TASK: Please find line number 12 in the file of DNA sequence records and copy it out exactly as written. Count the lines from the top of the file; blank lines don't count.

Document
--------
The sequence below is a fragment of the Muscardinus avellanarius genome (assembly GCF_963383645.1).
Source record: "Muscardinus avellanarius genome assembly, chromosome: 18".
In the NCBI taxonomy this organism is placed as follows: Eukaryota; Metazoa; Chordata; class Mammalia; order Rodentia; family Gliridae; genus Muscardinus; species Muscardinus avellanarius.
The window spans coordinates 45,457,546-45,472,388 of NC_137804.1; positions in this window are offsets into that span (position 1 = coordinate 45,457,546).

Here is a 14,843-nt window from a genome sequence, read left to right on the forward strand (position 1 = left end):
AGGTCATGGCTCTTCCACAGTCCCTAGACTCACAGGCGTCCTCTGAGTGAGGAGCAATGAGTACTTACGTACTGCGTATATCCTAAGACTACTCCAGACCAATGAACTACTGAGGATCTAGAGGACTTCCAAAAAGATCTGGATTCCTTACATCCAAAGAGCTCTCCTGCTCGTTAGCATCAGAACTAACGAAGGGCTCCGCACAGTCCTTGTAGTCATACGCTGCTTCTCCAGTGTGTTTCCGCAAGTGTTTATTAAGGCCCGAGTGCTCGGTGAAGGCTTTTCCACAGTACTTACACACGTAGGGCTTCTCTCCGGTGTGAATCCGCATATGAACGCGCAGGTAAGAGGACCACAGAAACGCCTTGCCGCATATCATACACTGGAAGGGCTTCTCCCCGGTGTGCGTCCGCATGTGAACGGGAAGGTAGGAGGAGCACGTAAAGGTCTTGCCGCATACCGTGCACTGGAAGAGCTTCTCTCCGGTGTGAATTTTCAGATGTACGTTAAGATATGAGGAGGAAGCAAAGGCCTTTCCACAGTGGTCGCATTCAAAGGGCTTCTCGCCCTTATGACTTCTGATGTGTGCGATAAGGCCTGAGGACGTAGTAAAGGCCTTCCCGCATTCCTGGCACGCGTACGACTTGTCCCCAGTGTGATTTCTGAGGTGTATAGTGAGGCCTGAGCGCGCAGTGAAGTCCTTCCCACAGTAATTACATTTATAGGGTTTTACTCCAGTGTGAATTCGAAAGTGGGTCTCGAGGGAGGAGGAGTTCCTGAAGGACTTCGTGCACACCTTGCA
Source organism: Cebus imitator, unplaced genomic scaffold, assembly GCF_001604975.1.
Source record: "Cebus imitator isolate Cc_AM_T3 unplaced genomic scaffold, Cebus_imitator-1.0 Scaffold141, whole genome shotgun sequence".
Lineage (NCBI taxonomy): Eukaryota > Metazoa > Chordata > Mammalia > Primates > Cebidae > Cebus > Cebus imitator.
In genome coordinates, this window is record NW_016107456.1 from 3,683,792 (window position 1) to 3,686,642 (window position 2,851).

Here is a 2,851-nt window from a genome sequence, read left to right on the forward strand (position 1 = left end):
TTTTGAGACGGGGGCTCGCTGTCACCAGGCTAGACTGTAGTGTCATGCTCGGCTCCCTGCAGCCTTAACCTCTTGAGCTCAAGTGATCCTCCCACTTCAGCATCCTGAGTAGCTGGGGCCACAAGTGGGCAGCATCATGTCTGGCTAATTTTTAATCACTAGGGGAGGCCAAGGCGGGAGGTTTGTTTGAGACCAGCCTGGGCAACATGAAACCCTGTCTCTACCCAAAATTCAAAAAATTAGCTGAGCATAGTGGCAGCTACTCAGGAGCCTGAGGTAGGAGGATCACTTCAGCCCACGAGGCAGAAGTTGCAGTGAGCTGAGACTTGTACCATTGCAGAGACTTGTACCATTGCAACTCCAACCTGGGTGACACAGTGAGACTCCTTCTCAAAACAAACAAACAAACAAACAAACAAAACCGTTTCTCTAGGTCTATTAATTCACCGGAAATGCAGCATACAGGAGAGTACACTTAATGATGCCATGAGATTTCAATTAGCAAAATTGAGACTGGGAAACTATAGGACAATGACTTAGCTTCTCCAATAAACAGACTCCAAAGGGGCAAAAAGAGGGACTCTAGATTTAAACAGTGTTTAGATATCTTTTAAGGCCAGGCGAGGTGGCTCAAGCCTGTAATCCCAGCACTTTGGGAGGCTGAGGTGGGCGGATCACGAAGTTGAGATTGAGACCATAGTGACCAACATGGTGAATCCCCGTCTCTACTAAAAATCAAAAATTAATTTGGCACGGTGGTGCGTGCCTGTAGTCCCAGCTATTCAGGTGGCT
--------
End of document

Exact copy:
TTTTGAGACGGGGGCTCGCTGTCACCAGGCTAGACTGTAGTGTCATGCTCGGCTCCCTGCAGCCTTAACCTCTTGAGCTCAAGTGATCCTCCCACTTCAGCATCCTGAGTAGCTGGGGCCACAAGTGGGCAGCATCATGTCTGGCTAATTTTTAATCACTAGGGGAGGCCAAGGCGGGAGGTTTGTTTGAGACCAGCCTGGGCAACATGAAACCCTGTCTCTACCCAAAATTCAAAAAATTAGCTGAGCATAGTGGCAGCTACTCAGGAGCCTGAGGTAGGAGGATCACTTCAGCCCACGAGGCAGAAGTTGCAGTGAGCTGAGACTTGTACCATTGCAGAGACTTGTACCATTGCAACTCCAACCTGGGTGACACAGTGAGACTCCTTCTCAAAACAAACAAACAAACAAACAAACAAAACCGTTTCTCTAGGTCTATTAATTCACCGGAAATGCAGCATACAGGAGAGTACACTTAATGATGCCATGAGATTTCAATTAGCAAAATTGAGACTGGGAAACTATAGGACAATGACTTAGCTTCTCCAATAAACAGACTCCAAAGGGGCAAAAAGAGGGACTCTAGATTTAAACAGTGTTTAGATATCTTTTAAGGCCAGGCGAGGTGGCTCAAGCCTGTAATCCCAGCACTTTGGGAGGCTGAGGTGGGCGGATCACGAAGTTGAGATTGAGACCATAGTGACCAACATGGTGAATCCCCGTCTCTACTAAAAATCAAAAATTAATTTGGCACGGTGGTGCGTGCCTGTAGTCCCAGCTATTCAGGTGGCT